Levant regimes comprise a monarchy in Jordan; a perennially dysfunctional parliamentary/presidential system in Lebanon; a brutal, teetering dictatorship in Syria; an autocratic presidency in Palestine; and an erratic partisan democracy in Iraq. They have subsisted on so-called rentier or “rent” economies—oil in Iraq, with the rest dependent on foreign aid. Providers of such aid have included GCC countries, Iran, Turkey, the United States, the EU, Russia, and others.

Corruption is rampant across most state institutions in the Levant, including the military and the key financial and banking systems. For example, billions of dollars in U.S. aid to Iraq following the 2003 invasion have not been accounted for. According to the New York Times, American investigators in the past decade have traced huge sums of this money to a bunker in Lebanon.

The collapse of the Levant states in the next decade is not unthinkable. Their borders are already becoming more blurred and porous. The decaying environment is allowing violent groups to operate more freely within states and across state boundaries. ISIL is causing havoc in Iraq and Syria and potentially could destabilise Jordan and Lebanon precisely because the Levantine state is on the verge of collapse.

As these states weaken, regional powers—especially Saudi Arabia plus some of its GCC junior partners, Iran, and Egypt—will find it convenient to engage in proxy sectarian and ethnic wars through jihadist and other vigilante mercenaries.

Equally disturbing is that U.S. policy toward a post-ISIL Levant seems rudderless without a strategic compass to guide it. It’s as if U.S. policymakers have no stomach to focus on the “morning after” despite the fact that the airstrikes are proving ineffective in halting ISIL’s territorial advances.

Kobani aside, what should the Arab states and the United States do about the future of the Levant?

1. Iraq. If the Sunnis and Kurds are to be represented across all state institutions in Iraq, regional states with Washington’s help should urge Prime Minister Abadi to complete the formation of his new government on the basis of equity and fairness. Government and semi-public institutions and agencies must be made accountable and transparent and subject to scrutiny by domestic and international regulatory bodies. Otherwise, Iraq would remain a breeding ground for terrorists and jihadists.

2. Syria. If Washington remains committed to Assad’s removal, it should end its Russian roulette charade toward the Syrian dictator. Ankara’s view that Assad is more dangerous in the long run than ISIL is convincing and should be accepted and acted upon.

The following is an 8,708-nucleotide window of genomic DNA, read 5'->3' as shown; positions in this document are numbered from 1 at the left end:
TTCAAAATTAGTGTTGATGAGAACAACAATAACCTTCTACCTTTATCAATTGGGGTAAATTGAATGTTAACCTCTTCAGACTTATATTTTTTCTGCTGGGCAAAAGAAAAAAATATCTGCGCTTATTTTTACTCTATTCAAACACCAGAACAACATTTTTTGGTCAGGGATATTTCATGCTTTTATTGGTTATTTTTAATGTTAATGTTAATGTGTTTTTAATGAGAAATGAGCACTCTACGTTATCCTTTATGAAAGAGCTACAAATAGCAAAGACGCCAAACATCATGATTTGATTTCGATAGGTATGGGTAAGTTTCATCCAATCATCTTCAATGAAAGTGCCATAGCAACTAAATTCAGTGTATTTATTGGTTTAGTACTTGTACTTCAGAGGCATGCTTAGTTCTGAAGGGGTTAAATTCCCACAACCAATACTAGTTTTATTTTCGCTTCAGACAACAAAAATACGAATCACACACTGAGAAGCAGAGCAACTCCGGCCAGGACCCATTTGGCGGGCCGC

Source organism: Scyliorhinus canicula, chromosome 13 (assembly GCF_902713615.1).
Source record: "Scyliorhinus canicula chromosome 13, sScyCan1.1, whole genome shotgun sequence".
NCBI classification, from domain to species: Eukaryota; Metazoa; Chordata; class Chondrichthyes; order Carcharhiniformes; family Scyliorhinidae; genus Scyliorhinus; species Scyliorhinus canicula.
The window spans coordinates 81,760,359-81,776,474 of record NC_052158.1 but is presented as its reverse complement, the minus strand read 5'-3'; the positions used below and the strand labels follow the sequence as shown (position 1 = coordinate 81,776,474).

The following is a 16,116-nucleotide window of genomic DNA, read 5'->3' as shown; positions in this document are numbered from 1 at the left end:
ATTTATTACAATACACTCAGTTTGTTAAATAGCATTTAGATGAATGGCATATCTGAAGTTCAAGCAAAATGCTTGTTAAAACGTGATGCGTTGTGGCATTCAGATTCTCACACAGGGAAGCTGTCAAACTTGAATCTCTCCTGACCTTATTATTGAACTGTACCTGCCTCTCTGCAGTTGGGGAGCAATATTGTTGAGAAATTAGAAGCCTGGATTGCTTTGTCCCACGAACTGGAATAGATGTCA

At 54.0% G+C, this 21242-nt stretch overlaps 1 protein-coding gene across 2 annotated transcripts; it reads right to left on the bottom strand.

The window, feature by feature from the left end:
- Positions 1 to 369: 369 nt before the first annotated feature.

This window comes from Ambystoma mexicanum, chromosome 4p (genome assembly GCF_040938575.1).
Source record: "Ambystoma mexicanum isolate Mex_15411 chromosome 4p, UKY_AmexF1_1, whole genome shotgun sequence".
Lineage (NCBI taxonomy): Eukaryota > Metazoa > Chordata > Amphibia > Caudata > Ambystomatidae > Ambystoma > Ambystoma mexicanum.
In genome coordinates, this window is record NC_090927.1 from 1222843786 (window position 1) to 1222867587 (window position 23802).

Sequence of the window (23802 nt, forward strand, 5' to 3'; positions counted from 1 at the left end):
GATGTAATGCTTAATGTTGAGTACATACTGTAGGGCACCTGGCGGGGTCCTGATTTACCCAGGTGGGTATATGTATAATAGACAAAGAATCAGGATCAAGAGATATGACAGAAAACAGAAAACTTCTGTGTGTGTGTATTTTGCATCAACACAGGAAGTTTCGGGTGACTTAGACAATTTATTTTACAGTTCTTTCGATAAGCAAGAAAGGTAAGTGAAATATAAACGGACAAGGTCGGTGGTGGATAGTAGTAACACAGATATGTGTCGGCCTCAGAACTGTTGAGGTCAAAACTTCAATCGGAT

If removing Assad remains a serious policy objective, is the coalition contemplating imposing a no-fly zone and a security zone on Syria’s northern border any time soon to facilitate Assad’s downfall?

3. Lebanon. If Hizbollah and other political parties do not play a constructive role in re-establishing political dialogue and stability in Lebanon, it won’t be long before the ISIL wars enter the country. Are there regional and international pressures being put on Hizbollah to end its support of Assad and disengage from fighting in Syria?

The upcoming presidential election would be a useful barometer to assess the key Lebanese stakeholders’ commitment to long-term stability. If no candidate wins a majority, does Washington, in conjunction with its Arab allies, have a clear plan to get the Lebanese parliament to vote for a president?

Unless Lebanon gets its political house in order, religious sectarianism could yet again rear its ugly head in that fragile state and tear Lebanon apart.

4. Palestine. If the Obama administration urges Israel to facilitate a working environment for the Palestinian national unity government, to end its siege of Gaza, and dismantle its 47-year occupation, Palestine would no longer be an incubator of radical ideologies.

An occupied population living in poverty, unemployment, alienation, repression, daily humiliation, and hopelessness and ruled by a corrupt regime is rarely prone to moderation and peaceful dialogue. On the contrary, such a population offers fertile recruiting ground for extremism.

5. It is in the United States’ interest to engage Iran and Saudi Arabia—the two countries that seem to meddle most in the Levant—in order to stop their proxy wars in the region. These sectarian wars could easily lead to an all-out military confrontation, which would surely suck in the United States and other Western powers. Israel would not be able to escape such a conflict either.

The Saudi government claims that it opposes ISIS. Yet one would ask why hasn’t the Saudi clerical establishment denounced—forcefully and publicly—the ISIL ideology and rejected so-called Islamic State Caliphate? Why is it that thousands of ISIL jihadists are from Saudi Arabia and neighbouring Gulf countries?